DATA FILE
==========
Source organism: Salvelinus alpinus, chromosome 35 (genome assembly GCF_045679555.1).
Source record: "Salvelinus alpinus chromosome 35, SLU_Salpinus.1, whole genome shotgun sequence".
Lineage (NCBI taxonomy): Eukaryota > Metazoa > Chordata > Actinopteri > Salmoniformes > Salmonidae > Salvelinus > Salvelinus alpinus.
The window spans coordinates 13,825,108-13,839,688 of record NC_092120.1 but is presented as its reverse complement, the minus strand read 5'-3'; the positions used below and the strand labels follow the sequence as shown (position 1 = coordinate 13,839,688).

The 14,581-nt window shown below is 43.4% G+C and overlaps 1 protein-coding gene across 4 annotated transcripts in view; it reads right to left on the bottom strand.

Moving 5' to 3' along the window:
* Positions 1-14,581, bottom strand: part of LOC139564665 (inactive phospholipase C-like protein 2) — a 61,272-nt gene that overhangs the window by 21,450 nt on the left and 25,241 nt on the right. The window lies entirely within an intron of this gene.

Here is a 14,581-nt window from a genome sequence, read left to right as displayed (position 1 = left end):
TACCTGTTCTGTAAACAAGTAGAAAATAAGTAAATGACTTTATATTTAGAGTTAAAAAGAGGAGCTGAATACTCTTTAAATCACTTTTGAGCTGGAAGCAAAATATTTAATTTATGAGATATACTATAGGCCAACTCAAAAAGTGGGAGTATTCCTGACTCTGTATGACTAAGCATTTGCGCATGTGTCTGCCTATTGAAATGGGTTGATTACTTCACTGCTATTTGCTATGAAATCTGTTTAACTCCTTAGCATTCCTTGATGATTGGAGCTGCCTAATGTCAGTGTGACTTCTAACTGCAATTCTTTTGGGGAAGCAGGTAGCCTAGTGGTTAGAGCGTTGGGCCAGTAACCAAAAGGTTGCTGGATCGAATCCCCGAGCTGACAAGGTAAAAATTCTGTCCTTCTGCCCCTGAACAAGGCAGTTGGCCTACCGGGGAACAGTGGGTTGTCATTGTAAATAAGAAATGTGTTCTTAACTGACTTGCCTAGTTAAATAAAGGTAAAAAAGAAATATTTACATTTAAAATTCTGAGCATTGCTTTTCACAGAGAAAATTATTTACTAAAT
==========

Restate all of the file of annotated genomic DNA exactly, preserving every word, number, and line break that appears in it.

Source organism: Salvelinus alpinus, chromosome 35 (genome assembly GCF_045679555.1).
Source record: "Salvelinus alpinus chromosome 35, SLU_Salpinus.1, whole genome shotgun sequence".
Lineage (NCBI taxonomy): Eukaryota > Metazoa > Chordata > Actinopteri > Salmoniformes > Salmonidae > Salvelinus > Salvelinus alpinus.
The window spans coordinates 13,825,108-13,839,688 of record NC_092120.1 but is presented as its reverse complement, the minus strand read 5'-3'; the positions used below and the strand labels follow the sequence as shown (position 1 = coordinate 13,839,688).

The 14,581-nt window shown below is 43.4% G+C and overlaps 1 protein-coding gene across 4 annotated transcripts in view; it reads right to left on the bottom strand.

Moving 5' to 3' along the window:
* Positions 1-14,581, bottom strand: part of LOC139564665 (inactive phospholipase C-like protein 2) — a 61,272-nt gene that overhangs the window by 21,450 nt on the left and 25,241 nt on the right. The window lies entirely within an intron of this gene.

Here is a 14,581-nt window from a genome sequence, read left to right as displayed (position 1 = left end):
TACCTGTTCTGTAAACAAGTAGAAAATAAGTAAATGACTTTATATTTAGAGTTAAAAAGAGGAGCTGAATACTCTTTAAATCACTTTTGAGCTGGAAGCAAAATATTTAATTTATGAGATATACTATAGGCCAACTCAAAAAGTGGGAGTATTCCTGACTCTGTATGACTAAGCATTTGCGCATGTGTCTGCCTATTGAAATGGGTTGATTACTTCACTGCTATTTGCTATGAAATCTGTTTAACTCCTTAGCATTCCTTGATGATTGGAGCTGCCTAATGTCAGTGTGACTTCTAACTGCAATTCTTTTGGGGAAGCAGGTAGCCTAGTGGTTAGAGCGTTGGGCCAGTAACCAAAAGGTTGCTGGATCGAATCCCCGAGCTGACAAGGTAAAAATTCTGTCCTTCTGCCCCTGAACAAGGCAGTTGGCCTACCGGGGAACAGTGGGTTGTCATTGTAAATAAGAAATGTGTTCTTAACTGACTTGCCTAGTTAAATAAAGGTAAAAAAGAAATATTTACATTTAAAATTCTGAGCATTGCTTTTCACAGAGAAAATTATTTACTAAAT